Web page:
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Runtime-Using SCEnumerable

Page history last edited by Tom Dale 14 years ago

The SC.Enumerable mixin describes a generic interface for accessing any kind of collection, ordered or unordered.  Unless you are working with a private array, you should always use SC.Enumerable (and SC.Array) methods to work with collections of objects (such as Arrays).  SC.Enumerable methods are almost as fast as native functions provided by Array but they can also work with a broader range of objects and work properly with key value observing.


This section will explain how to work with objects that use the SC.Enumerable API.


Length Property 


Every enumerable implements at least one primitive property called length.  This property contains the number of items currently in the enumerable.  This is the same as the length property defined on the built-in Array object.  


Because SC.Enumerable objects are observable, the length property may be computed.  Therefore you must always use get('length') to retrieve the current number of items in any SC.Enumerable object.  If you simply access the length property directly you may retrieve a function used to compute the length instead of a number itself.  Using get() will avoid this problem:


// WRONG!!!! - may not retrieve the actual length

var len = anEnumerable.length;

// RIGHT - always retrieves the actual length

var len = anEnumerable.get('length');


Note that length is also observable.  You can connect bindings to length to keep track of the number of items in the enumerable and so on.  Any observers or bindings connected to length will fire only when the length itself changes.  This means if you replace some items in an enumerable (leaving the overall length the same), your observer may not fire at all.  


Only observe the length property when you actually care about the number of items in the enumerable.  If you want to instead simply be notified whenever the items in an enumerable change, observe the enumerable property instead.


Observing Enumerable


Since length describes the actual number of items in the enumerable, you need some way to also be notified whenever the enumerable changes, even if the total number of items remains the same.  For this purpose, SC.Enumerable defines a special property called the enumerable property.  The key itself is simply  a pair of square brackets ('[]').  Enumerable is a computed property that simply returns the enumerable itself.  The value of enumerable is never interesting.  However, any observers on this property are triggered whenever the enumerable contents changes, which is interesting:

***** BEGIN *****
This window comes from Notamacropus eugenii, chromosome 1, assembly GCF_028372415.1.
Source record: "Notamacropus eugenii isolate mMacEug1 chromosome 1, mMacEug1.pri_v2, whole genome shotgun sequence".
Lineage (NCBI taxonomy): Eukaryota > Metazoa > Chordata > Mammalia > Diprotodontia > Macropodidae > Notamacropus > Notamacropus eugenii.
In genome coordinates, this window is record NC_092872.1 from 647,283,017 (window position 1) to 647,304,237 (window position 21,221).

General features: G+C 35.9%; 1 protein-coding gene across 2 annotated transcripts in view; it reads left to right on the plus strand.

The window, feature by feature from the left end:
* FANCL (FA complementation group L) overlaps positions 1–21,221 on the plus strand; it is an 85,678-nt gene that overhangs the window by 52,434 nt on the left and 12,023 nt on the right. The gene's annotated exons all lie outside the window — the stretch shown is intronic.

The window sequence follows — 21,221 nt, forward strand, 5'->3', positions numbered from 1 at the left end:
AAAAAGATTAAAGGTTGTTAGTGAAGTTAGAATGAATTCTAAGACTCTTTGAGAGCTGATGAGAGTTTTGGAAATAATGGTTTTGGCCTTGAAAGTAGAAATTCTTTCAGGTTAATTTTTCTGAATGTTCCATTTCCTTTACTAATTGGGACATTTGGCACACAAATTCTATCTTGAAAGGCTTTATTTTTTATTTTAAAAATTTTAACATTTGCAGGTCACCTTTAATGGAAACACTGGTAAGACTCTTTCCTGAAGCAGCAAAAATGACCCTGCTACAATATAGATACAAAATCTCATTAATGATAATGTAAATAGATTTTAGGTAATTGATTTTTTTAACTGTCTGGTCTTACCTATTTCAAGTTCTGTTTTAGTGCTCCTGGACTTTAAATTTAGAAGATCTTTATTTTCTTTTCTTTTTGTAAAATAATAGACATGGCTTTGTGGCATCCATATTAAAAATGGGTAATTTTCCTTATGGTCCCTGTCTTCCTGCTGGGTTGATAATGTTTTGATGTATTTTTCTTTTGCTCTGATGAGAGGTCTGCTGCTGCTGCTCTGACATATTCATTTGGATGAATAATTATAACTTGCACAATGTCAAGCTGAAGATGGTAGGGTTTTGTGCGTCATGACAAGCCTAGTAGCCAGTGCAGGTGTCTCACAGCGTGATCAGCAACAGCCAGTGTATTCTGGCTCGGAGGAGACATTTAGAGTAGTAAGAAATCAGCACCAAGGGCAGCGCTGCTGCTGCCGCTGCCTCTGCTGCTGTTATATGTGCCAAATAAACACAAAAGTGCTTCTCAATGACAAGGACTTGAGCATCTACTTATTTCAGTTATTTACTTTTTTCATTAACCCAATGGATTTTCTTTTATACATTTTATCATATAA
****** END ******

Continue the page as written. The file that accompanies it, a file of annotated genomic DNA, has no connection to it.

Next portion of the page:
var ary = [];

// this observer will fire anytime an item is added to or removed from the array

ary.addObserver('[]', function() {

 console.log('ary contents changed!');





Enumerables may be ordered or unordered.  An ordered enumerable is like an Array - objects appear in a specific order, which you can usually access by a specific value.  Unordered enumerables do not guarantee that your objects will be stored in any particular order.  However they will often be faster at other operations such as adding/remove items to testing for membership.


Since enumerables may be unordered, you cannot access a generic enumerable's content by a specific index.  Instead, you must step through the contents when you want to work with using an iterator.  An iterator is simply a method that will invoke a callback you provide on each of the items in the enumerable.  Depending on the type of iterator method, the return value of your callback may determine how the iterator interacts with the results.


Basic Iterating: forEach()


The most common way you iterate through an enumerable is with the forEach() method:


var set = SC.Set.create(1,2,3);

set.forEach(function(item) {


}, this);

> 1

> 2

> 3


forEach() as defined on SC.Enumerable works exactly like the forEach() method defined in JavaScript 1.6.  The first parameter you pass should be a callback function that will be invoked once for each item in the enumerable.  An optional second parameter is a target object that will become the value of "this" when the callback is invoked.


IMPORTANT: Whenever you want to invoke a callback in forEach() or any of the other iterators defined here, you should generally pass "this" as the second parameter to make your callback work like other code in the same method.  You do not need to .bind() or otherwise prepare your function callback before passing it to forEach().


The callback you pass into forEach() should have the following signature:


function callback(item, index, enumerable) { ... }


The following parameters are passed to the callback.   If you don't care about some of the parameters, you can define your function to receive fewer parameters instead:


  • item: the current item in the iteration
  • index: the current index in the iteration.  For unordered enumerables, this is just a number that will increase each time your callback is invoked.  It has no meaning to the actual internal structure of the enumerable.
  • enumerable: the enumerable you are iterating over


Note that modifying an enumerable from within an iterator will have an unknown effect on how the rest of your methods will be called.  You should invoke this with caution.


Getting and Setting Properties: getEach(), setEach()


If you are working with a collection of objects and you need to simply get or set a property value on the objects, you can use the getEach() and setEach() iterators instead of forEach().  Unlike forEach(), these iterators do not take a callback.  Instead you pass a property name (and a new value for setEach()).  Because they do not require executing a callback, these iterators are often faster and easier: